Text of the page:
6 Absolute Must-Do’s For A Great Financial Future

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Making an investment of any kind takes vision and consistency, but it also requires some serious sacrifices that many women are not willing to make. If you want to seriously change your life, then here are some of the most important decisions you need to make right now regarding your money.

#1) Create a Budget

Budgeting is probably the least glamorous thing that you can do with your money, but we promise that in the long term it will pay off. To create a budget you first need to figure out what things are absolutely mandatory expenses and which things are not. Monthly bills for example go into the mandatory pile and should be tackled before other expenditures. Take the amount of money that you make in a payment cycle and then subtract all of your mandatory expenses until you see what you have left. Then prioritize the rest of your expenses and subtract those as well.

With what’s left, start an emergency fund if you do not already have one. If you are worried that you’re going to be tempted to use the money, open it in an entirely different bank account so that isn’t even an option on your radar. With some money set away you can avoid true emergency situations that might occur in the event that something unexpected happens in your life.

#2) Pay Off Your High Interest Credit Cards

If you’re making the minimum amount payments on your credit card (or cards), then you’re eating tons of money each month in interest. While it’s great to be in a place where you’re making payments on time and building up a great credit score, you also don’t want to be wasting money. When you’re trying to build a savings account you need to also work on paying down those cards which will give you more money to invest in the long run.

While you will also want to pay off loans and whatnot, tackle the high interest credit cards first. As you can imagine, the higher the interest rates on borrowed money, the more money you will owe over time. Work on the balances with the highest interest rates first so that you can truly cut down on your payments and start to save more money.

#3) Contribute to Your 401(k)

If you have the option at work to start saving for your retirement, you should absolutely be doing so. No question. Even in your early twenties it’s beneficial to contribute to a 401(k) because you end up not getting taxed on the money that you put in there until it’s taken out. By that time it has grown interest, so you’re just lowering your taxes in the meantime while you protect your future.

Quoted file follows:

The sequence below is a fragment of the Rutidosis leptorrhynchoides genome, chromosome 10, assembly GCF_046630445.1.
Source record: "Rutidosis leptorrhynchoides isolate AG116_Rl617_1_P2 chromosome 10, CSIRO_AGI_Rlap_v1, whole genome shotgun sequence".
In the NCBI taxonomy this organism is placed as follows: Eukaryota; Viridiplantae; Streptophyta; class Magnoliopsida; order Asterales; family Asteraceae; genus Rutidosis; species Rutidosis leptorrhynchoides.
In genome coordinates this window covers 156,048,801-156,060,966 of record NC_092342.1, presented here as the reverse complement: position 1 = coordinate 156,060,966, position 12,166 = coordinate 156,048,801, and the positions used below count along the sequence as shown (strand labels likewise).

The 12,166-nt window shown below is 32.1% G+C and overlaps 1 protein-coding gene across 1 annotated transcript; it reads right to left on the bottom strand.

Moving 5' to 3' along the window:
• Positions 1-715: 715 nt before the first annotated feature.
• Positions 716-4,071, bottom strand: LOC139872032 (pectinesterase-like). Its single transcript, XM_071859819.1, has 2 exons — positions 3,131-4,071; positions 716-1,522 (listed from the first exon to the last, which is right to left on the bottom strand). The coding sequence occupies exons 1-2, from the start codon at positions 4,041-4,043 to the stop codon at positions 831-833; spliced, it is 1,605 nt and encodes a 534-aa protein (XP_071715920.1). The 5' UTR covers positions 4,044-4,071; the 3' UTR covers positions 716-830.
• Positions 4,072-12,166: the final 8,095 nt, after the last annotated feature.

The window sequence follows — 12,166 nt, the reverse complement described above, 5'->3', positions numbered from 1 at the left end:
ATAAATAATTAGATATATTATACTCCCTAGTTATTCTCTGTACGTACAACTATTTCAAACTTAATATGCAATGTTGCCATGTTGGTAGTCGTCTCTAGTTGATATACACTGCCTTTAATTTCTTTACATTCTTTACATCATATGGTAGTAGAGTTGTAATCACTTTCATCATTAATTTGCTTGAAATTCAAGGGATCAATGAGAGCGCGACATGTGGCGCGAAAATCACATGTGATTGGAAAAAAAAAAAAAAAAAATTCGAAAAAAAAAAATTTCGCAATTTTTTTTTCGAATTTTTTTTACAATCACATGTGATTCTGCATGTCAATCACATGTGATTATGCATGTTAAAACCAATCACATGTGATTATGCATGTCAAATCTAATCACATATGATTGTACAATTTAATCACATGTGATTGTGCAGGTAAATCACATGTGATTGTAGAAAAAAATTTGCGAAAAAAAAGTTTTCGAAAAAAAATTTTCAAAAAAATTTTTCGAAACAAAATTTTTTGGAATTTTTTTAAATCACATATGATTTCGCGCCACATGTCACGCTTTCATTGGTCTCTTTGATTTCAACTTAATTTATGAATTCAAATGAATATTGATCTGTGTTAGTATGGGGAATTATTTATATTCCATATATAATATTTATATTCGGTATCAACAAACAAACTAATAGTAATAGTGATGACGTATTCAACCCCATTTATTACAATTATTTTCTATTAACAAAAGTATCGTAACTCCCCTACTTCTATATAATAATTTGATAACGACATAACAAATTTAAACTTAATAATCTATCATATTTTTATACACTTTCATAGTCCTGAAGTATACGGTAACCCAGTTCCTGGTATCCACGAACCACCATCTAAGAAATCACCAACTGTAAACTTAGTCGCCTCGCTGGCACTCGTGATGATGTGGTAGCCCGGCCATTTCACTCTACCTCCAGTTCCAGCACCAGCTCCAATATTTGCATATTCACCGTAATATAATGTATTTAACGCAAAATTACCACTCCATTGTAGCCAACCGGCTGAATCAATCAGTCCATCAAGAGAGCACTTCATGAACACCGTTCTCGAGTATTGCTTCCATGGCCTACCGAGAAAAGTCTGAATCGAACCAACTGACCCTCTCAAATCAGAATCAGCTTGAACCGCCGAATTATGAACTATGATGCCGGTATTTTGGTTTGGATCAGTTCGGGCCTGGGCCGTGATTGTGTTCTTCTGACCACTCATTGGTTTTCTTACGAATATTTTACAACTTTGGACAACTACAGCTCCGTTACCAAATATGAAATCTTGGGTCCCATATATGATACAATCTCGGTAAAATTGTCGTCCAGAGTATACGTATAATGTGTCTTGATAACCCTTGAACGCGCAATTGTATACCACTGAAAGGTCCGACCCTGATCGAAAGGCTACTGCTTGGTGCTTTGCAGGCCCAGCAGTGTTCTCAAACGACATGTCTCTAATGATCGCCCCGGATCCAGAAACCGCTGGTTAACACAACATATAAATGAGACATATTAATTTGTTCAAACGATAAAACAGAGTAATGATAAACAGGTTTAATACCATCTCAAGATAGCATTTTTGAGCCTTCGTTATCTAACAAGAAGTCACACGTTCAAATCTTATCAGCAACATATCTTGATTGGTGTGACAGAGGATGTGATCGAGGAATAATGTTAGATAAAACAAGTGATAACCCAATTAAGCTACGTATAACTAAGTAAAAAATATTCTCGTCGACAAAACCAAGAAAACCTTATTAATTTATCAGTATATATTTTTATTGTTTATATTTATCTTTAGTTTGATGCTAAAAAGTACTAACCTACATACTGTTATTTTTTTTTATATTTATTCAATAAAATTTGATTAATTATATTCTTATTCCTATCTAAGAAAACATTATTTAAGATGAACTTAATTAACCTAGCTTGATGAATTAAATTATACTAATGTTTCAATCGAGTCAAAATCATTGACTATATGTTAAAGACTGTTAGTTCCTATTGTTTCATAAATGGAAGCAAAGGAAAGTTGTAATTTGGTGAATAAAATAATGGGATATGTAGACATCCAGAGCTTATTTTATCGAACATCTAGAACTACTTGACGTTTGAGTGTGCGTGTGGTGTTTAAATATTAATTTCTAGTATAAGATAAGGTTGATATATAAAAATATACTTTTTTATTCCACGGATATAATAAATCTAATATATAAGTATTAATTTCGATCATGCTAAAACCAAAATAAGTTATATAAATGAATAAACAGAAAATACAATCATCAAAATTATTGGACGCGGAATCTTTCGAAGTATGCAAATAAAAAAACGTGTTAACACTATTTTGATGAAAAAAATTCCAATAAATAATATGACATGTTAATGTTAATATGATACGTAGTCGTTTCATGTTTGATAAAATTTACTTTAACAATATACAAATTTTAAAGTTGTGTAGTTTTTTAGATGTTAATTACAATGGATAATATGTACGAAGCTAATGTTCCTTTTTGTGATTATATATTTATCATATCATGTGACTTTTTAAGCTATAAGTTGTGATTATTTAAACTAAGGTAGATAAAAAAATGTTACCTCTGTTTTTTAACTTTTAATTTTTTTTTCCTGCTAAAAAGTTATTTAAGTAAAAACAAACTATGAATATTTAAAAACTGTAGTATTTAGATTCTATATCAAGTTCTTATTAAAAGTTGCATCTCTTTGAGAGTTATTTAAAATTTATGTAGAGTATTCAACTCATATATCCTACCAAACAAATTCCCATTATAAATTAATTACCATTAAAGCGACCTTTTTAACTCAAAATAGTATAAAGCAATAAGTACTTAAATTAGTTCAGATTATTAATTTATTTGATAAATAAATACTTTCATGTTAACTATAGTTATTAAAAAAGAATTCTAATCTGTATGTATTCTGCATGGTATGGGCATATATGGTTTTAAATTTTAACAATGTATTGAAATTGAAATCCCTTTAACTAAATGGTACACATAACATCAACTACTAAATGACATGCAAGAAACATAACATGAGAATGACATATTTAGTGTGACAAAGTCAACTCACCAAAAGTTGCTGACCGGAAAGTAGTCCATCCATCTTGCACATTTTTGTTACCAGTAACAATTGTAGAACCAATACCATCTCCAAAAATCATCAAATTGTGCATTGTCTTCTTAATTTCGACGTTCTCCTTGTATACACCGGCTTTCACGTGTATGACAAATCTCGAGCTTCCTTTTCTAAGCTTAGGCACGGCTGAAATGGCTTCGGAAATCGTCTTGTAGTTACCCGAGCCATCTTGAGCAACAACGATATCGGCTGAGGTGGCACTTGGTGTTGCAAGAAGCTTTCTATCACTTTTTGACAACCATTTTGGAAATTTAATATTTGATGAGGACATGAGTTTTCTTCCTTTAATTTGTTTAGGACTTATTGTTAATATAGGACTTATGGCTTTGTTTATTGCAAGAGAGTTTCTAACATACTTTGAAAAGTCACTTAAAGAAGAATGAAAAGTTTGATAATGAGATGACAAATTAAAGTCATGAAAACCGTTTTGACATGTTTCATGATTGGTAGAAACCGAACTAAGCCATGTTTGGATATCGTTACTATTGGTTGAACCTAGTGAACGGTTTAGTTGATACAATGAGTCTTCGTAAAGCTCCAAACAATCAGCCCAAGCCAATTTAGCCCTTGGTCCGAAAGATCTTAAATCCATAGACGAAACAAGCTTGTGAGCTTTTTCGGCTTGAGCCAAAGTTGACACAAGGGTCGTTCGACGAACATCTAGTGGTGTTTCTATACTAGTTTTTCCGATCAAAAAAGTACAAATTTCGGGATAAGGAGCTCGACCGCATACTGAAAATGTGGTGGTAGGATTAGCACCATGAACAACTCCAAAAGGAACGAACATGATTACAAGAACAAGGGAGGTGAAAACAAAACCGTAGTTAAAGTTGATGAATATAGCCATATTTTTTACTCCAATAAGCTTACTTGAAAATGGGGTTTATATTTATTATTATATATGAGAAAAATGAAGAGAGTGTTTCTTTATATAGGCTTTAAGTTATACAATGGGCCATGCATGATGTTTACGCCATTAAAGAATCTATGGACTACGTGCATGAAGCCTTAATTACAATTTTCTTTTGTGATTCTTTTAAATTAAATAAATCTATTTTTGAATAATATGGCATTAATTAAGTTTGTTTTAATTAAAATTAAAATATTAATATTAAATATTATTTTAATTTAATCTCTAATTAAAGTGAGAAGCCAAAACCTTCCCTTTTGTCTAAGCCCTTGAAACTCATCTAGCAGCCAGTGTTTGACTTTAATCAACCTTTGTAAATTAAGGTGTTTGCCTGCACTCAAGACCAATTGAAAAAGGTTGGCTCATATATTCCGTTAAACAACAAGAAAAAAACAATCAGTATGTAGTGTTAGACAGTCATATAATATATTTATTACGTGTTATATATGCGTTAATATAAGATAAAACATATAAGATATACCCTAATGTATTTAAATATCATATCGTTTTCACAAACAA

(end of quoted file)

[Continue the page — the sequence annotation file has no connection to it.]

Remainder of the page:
If your employer offers a matching percentage for your contributions, match up to that point so that you can take full advantage of that money. This can be anywhere from three to six percent of your salary which can definitely add up over time. The longer you have money invested, the more interest you can make on it. Interest is basically free money that you are awarded for being patient and not spending it.

#4) Contribute Even More to Your Retirement Account

It might sound strange, but sometimes investing more into your retirement account can earn you more money in the long term than totally paying off lower interest debts. Naturally you’ll want to continue to make your car payments and whatnot, but there’s nothing wrong with owing for a while when you have other money stashed away and working hard for you. The maximum amount you can contribute to a 401(k) is $18,000 a year which for many people isn’t going to happen, but your goal should be to put in as much money as possible each year.

#5) Pay Off Low Interest Loans Last

The last thing you should be worrying about is paying off low interest loans, like government student loans and car payments. In some cases the interest on these is even tax deductible, so you should wait to eliminate these until you have a nice nest egg growing and have covered all of your higher interest rate loans.

#6) Prioritize Everything Else

Naturally you’re going to want to spend some of that hard earned money throughout the years, but it’s important to pay attention to how much of it you’re willing to spend and what on. You don’t want to look back and realize that you could have bought a car instead of your purse collection or something. (Depending on what’s important to you.) Avoid using your credit cards and getting yourself further into debt, and purchase only what you truly need and want.

Do you feel ready to take on your finances in a new way and actually make a difference in your fiscal future? Let us know if you decide to follow any of these tips or what else you’re doing to get on track and stay there!


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